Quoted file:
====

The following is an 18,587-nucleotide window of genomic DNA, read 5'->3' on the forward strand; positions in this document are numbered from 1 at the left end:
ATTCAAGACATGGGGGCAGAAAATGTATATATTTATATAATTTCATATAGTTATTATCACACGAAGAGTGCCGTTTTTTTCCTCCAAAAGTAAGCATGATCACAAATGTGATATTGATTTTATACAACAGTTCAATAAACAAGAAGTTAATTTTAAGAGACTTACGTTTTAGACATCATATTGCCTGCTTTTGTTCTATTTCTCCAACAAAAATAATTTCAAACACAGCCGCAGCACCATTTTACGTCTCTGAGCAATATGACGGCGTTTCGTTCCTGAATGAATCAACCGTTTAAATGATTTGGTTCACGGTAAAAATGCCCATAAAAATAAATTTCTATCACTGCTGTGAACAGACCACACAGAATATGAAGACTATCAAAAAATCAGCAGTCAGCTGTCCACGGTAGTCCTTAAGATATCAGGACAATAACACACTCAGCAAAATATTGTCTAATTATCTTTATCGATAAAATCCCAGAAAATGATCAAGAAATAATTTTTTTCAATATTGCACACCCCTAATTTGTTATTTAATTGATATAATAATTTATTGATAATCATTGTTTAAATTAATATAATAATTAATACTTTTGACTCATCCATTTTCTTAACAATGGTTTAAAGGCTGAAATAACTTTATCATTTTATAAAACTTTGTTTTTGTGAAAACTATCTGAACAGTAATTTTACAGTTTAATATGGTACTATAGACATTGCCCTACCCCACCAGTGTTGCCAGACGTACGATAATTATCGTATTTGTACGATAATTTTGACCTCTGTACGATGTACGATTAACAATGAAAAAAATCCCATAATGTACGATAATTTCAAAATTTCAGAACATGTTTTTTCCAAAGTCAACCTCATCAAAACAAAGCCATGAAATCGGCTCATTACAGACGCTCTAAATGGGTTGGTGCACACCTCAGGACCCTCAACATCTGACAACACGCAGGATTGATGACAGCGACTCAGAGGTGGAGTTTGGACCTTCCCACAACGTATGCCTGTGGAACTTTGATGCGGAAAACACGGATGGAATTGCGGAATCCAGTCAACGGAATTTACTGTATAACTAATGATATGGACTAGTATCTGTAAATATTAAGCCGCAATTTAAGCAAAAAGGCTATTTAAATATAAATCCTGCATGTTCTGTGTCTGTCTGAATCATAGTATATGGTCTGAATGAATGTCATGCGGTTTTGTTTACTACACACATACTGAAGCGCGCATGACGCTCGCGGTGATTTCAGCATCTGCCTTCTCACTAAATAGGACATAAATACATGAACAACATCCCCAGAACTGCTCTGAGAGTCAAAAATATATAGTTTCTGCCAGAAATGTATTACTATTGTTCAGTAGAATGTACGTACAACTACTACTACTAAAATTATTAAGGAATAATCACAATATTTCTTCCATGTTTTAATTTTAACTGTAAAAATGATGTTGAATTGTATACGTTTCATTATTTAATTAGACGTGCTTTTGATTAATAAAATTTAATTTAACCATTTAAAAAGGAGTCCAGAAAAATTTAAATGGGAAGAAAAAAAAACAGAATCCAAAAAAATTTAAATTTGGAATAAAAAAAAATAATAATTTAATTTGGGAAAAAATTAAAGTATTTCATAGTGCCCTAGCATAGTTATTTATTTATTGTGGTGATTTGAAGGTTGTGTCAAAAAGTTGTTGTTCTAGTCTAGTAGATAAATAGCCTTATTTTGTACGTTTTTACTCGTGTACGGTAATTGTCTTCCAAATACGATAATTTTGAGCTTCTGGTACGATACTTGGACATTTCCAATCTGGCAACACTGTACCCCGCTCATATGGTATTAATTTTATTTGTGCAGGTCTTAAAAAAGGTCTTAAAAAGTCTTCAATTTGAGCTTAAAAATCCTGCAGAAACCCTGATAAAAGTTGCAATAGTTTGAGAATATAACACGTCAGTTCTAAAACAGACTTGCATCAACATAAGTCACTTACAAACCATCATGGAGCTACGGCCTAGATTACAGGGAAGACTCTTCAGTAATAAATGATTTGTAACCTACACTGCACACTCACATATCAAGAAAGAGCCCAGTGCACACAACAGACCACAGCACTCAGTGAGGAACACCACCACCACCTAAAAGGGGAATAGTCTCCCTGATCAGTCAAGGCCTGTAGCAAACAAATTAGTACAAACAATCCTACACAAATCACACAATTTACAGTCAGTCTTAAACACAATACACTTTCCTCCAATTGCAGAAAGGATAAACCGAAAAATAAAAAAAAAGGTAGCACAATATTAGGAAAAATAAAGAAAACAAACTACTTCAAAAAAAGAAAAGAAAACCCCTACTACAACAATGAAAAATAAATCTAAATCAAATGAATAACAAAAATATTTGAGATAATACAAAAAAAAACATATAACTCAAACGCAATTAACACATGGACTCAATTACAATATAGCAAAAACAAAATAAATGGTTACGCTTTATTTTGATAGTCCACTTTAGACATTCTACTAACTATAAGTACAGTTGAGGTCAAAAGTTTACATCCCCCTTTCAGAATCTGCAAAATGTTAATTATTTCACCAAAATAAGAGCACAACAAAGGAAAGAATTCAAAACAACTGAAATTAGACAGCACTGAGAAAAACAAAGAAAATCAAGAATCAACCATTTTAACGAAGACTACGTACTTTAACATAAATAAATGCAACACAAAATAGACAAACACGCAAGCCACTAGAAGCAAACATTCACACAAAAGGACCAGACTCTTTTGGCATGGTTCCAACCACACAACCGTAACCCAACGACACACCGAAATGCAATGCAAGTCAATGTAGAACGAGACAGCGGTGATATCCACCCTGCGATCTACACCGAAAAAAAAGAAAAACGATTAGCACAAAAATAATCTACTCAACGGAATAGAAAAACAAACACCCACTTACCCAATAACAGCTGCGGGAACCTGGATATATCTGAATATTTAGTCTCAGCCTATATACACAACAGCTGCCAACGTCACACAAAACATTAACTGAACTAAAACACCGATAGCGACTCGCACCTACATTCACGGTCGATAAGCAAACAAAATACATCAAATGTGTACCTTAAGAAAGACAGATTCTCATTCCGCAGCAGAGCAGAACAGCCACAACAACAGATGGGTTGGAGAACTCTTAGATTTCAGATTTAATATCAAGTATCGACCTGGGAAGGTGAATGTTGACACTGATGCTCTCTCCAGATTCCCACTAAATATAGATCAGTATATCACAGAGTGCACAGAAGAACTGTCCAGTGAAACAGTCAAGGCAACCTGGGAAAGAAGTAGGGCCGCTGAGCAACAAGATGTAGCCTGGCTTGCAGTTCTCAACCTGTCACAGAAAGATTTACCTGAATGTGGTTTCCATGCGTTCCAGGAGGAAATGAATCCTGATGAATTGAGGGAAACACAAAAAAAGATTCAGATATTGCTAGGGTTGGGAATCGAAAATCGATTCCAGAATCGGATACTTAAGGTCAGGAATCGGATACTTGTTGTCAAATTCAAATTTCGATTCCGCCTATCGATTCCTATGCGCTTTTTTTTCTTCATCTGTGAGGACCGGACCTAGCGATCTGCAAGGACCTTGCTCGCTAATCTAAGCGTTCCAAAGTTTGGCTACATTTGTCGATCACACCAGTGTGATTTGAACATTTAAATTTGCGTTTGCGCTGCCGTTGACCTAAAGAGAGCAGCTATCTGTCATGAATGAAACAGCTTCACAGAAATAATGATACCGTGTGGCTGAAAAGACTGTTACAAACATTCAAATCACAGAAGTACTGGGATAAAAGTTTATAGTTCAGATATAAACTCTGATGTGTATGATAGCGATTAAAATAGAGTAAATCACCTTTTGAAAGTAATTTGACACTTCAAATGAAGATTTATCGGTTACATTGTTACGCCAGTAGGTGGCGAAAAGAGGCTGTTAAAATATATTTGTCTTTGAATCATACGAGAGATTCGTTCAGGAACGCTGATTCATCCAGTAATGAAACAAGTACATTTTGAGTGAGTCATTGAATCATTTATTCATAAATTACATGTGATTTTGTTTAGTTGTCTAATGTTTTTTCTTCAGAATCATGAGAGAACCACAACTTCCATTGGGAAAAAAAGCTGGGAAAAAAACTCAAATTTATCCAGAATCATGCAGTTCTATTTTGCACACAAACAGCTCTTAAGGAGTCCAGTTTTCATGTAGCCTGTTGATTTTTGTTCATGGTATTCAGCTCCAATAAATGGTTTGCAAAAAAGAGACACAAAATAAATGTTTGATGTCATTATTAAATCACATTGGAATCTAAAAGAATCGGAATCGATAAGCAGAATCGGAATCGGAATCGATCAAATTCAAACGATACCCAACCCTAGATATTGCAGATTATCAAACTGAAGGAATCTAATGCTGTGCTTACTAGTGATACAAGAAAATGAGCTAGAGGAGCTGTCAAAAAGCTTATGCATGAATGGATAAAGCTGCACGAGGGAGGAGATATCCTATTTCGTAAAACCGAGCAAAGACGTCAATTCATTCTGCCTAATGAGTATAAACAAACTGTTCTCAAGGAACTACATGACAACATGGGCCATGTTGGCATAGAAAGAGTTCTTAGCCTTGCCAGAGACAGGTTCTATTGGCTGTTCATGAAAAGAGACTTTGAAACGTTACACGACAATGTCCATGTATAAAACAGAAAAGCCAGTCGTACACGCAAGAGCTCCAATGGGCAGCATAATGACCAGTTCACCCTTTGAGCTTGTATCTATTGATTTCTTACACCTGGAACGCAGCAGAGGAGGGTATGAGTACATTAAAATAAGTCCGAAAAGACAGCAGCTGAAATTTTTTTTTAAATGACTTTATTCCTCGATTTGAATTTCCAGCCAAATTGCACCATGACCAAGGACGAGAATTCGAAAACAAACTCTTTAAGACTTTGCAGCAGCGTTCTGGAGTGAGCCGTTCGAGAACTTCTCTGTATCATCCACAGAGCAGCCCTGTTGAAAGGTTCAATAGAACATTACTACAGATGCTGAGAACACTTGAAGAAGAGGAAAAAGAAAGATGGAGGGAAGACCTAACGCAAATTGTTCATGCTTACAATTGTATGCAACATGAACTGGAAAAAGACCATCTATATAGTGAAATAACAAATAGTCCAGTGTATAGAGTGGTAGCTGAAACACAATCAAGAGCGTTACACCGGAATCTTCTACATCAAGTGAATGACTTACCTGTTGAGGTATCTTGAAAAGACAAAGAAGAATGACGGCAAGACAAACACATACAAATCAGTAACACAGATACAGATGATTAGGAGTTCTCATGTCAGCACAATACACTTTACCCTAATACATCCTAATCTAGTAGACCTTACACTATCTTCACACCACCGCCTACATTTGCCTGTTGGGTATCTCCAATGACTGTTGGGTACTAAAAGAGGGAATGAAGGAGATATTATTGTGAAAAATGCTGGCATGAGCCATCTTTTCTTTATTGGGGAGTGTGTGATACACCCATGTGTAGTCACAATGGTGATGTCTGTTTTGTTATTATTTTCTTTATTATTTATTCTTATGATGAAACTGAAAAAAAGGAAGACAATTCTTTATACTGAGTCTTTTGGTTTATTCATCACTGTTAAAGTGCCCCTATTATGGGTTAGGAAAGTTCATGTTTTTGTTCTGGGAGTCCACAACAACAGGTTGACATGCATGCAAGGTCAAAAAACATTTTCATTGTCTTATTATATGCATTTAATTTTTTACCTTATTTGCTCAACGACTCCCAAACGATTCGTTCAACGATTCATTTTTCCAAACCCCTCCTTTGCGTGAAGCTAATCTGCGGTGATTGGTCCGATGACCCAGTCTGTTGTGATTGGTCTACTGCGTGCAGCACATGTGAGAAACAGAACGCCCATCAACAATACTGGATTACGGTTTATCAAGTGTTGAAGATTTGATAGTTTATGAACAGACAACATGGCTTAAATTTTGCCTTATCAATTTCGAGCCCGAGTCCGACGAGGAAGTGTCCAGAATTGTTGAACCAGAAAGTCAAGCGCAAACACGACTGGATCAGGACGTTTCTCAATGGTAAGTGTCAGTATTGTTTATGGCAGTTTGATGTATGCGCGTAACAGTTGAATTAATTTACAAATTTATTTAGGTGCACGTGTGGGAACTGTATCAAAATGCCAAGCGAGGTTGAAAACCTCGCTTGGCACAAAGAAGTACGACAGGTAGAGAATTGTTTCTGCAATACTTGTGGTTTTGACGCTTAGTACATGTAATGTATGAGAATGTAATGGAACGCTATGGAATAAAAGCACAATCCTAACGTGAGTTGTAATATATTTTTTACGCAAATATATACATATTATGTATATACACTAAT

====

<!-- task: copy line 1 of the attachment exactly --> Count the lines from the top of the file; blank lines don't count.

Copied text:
The following is an 18,587-nucleotide window of genomic DNA, read 5'->3' on the forward strand; positions in this document are numbered from 1 at the left end: